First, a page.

President Trump, Turkish counterpart Erdogan agree to prevent a power vacuum post-U.S. troop withdrawal
The order to withdraw American troops from Syria has been signed, the U.S. military said on Sunday, after President Donald Trump and his Turkish counterpart agreed to prevent a power vacuum in the wake of the controversial move.
The announcement that U.S. troops would leave the civil war-racked country—where they have been deployed to assist in the multinational fight against the Islamic State (I.S.) jihadist group—shocked global partners and American politicians alike.
“The execute order for Syria has been signed,” a U.S. military spokesperson said when asked about the withdrawal order, without providing further details.
Turkey was a rare ally that lauded Trump’s momentous decision on Syria, a country where it will now have a freer rein to target U.S.-allied Kurdish fighters who have played a major role in the war against I.S. but are deemed terrorists by Ankara.
Trump and President Recep Tayyip Erdogan spoke by telephone on Sunday and “agreed to ensure coordination between their countries’ military, diplomatic and other officials to avoid a power vacuum which could result following any abuse of the withdrawal and transition phase in Syria,” the Turkish presidency said in a statement.
Late Sunday, Trump tweeted that Erdogan had assured him that any remaining I.S. fighters in Syria would be eliminated. “President @RT_Erdogan of Turkey has very strongly informed me that he will eradicate whatever is left of ISIS in Syria,” Trump said in a Tweet around midnight on Sunday, using another acronym for the jihadist group. Repeating a pattern of admiring comments towards global strongmen, Trump added that Erdogan “is a man who can do it.” The U.S. president concluded: “Our troops are coming home!”
Hours earlier, Trump had tweeted that he and Erdogan “discussed (I.S.), our mutual involvement in Syria, & the slow & highly coordinated pullout of U.S. troops from the area.”
U.S. politicians—including those from his own Republican party—and international allies fear the withdrawal of the roughly 2,000 U.S. troops is premature and would further destabilize the already devastated region.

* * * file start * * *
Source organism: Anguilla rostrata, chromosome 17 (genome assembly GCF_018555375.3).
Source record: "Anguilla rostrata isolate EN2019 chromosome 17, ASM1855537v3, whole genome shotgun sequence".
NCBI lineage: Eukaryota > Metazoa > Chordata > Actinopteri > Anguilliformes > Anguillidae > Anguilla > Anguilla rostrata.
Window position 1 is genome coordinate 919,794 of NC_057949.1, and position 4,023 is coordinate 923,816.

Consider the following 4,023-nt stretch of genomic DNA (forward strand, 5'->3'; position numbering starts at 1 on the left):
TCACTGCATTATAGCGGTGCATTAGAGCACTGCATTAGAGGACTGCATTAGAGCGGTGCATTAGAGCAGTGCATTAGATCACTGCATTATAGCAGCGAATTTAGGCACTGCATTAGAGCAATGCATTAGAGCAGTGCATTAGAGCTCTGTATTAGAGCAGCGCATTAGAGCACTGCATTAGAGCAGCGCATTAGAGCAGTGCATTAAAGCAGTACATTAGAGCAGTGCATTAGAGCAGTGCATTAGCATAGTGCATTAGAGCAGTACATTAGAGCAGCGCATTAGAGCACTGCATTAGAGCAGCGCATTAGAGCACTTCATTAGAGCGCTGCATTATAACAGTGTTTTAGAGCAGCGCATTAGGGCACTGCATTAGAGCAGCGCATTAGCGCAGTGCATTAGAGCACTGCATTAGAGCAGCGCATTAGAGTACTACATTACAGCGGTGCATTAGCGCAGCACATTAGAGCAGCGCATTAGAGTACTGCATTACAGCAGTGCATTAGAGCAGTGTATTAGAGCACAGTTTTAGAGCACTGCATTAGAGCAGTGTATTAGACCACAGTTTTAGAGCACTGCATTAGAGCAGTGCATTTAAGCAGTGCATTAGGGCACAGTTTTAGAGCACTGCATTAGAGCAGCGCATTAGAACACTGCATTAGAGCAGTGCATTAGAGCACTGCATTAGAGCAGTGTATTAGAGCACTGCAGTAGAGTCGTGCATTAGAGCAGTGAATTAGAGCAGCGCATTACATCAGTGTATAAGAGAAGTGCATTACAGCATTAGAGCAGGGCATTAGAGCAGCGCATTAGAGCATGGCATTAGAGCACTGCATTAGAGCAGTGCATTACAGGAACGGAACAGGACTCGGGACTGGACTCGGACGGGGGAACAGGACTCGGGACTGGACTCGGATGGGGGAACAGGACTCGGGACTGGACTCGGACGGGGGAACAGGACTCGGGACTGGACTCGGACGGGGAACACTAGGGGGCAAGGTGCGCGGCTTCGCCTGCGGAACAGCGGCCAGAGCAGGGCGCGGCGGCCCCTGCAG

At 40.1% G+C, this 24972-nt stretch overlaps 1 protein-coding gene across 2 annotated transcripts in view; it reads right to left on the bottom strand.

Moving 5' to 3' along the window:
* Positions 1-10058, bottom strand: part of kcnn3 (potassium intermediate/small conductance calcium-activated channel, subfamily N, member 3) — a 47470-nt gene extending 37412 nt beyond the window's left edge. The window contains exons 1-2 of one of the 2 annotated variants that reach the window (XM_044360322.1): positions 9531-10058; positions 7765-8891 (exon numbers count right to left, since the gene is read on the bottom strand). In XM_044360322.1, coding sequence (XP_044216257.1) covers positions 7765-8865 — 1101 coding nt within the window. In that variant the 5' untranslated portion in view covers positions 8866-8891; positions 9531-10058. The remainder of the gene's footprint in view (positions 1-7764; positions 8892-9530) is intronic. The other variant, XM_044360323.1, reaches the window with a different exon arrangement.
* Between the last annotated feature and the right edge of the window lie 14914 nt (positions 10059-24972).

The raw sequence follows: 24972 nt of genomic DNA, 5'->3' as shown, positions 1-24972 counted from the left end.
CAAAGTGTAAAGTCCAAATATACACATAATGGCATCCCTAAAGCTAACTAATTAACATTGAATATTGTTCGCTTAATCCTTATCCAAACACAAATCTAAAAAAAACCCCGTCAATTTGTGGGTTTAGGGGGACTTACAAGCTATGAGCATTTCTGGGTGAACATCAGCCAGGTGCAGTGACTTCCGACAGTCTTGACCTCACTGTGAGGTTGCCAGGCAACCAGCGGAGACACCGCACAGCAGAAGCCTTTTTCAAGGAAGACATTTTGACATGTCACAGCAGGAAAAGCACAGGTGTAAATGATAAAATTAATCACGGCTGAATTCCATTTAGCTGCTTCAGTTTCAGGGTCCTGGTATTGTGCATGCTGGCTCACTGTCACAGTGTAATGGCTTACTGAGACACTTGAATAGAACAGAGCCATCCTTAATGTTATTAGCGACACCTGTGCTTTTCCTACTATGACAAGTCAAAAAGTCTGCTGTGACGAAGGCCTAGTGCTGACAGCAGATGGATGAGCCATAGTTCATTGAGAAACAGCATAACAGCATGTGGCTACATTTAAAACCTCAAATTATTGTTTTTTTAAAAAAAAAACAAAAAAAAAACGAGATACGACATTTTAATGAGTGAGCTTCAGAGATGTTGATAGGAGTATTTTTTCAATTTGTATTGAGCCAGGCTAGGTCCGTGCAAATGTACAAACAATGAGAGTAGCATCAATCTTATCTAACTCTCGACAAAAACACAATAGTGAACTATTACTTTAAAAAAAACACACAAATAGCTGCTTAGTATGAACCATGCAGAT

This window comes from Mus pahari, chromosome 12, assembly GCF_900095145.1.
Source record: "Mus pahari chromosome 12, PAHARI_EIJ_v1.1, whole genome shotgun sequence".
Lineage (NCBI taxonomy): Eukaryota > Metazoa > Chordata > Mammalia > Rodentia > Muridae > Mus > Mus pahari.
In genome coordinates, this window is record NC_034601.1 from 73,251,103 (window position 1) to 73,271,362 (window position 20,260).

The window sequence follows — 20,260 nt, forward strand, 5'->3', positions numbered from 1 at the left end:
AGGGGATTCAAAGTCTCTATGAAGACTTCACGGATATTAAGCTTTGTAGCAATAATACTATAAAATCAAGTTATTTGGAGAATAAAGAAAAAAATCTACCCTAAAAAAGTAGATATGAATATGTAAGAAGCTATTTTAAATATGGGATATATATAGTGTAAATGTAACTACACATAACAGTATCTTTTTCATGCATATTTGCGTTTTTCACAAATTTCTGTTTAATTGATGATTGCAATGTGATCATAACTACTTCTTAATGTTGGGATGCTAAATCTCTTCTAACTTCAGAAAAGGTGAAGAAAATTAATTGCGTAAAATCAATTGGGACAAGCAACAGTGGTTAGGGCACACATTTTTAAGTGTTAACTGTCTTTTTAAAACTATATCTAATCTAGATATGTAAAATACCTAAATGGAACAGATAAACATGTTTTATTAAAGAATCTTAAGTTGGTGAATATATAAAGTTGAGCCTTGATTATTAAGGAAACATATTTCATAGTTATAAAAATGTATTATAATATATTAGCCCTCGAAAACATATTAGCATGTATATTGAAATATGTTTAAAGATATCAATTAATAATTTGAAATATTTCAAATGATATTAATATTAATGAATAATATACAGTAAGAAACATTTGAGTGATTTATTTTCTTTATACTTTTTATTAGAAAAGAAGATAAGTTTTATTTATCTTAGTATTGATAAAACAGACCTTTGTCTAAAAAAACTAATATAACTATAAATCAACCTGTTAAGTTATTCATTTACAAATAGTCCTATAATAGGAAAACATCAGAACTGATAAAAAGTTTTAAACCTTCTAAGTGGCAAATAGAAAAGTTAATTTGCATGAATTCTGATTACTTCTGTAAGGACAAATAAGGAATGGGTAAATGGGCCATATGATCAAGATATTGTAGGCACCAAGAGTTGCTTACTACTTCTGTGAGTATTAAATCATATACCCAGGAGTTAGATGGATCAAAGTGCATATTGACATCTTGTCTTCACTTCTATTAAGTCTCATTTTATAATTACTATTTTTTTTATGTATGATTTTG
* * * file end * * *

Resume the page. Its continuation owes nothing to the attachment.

A U.S. withdrawal, said Mutlu Civiroglu, a Kurdish affairs analyst, will open the way “for Turkey to start its operations against the Kurds, and a bloody war will begin.”
French President Emmanuel Macron on Sunday said he “deeply regretted” Trump’s decision, and that “an ally must be reliable.”
U.S. troops will leave under the auspices of a new Pentagon chief set to start next month, after Jim Mattis resigned from the post citing key differences, including on Syria, with the often-impulsive Trump. Several U.S. politicians from both parties rejected Trump’s claim that I.S. had been defeated, and the decision also caused alarm and dismay in the U.S. military over the prospect of suddenly abandoning Washington’s Kurdish partners.
Trump’s sudden decision sparked turmoil within his administration, prompting the resignation of Brett McGurk, the special envoy to the anti-I.S. coalition, as well as Mattis.
Plans for the troop withdrawal will now be overseen by Deputy Secretary of Defense Patrick Shanahan, who Trump on Sunday said would replace Mattis starting Jan. 1. Mattis, 68, had said he would leave at the end of February to allow a smooth transition for the next chief of the world’s top military power—but a reportedly angry Trump accelerated his departure by two months.
Defense spokeswoman Dana White tweeted that Mattis would still assist in the handover, working with Shanahan to ensure the department “remains focused on the defense of our nation during this transition.”
According to U.S. media, Trump voiced resentment over news coverage of Mattis’ stinging resignation letter that laid bare his fundamental disagreements with the president.
Days later, special envoy McGurk made a similar move, saying he could not support Trump’s Syria decision that, he said, “left our coalition partners confused and our fighting partners bewildered.” Unlike Mattis, Shanahan has never served in the military and has spent most of his career in the private sector. He spent over three decades working for aircraft giant Boeing, including as vice president and general manager of Boeing Missile Defense Systems, before moving to the Pentagon as deputy in 2017.
Until Trump finds a permanent Pentagon chief, Shanahan will lead plans for U.S. troops to leave Syria along with a significant drawdown in Afghanistan, both of which critics worry will leave war-torn regions at risk of continued and potentially heightened bloodshed.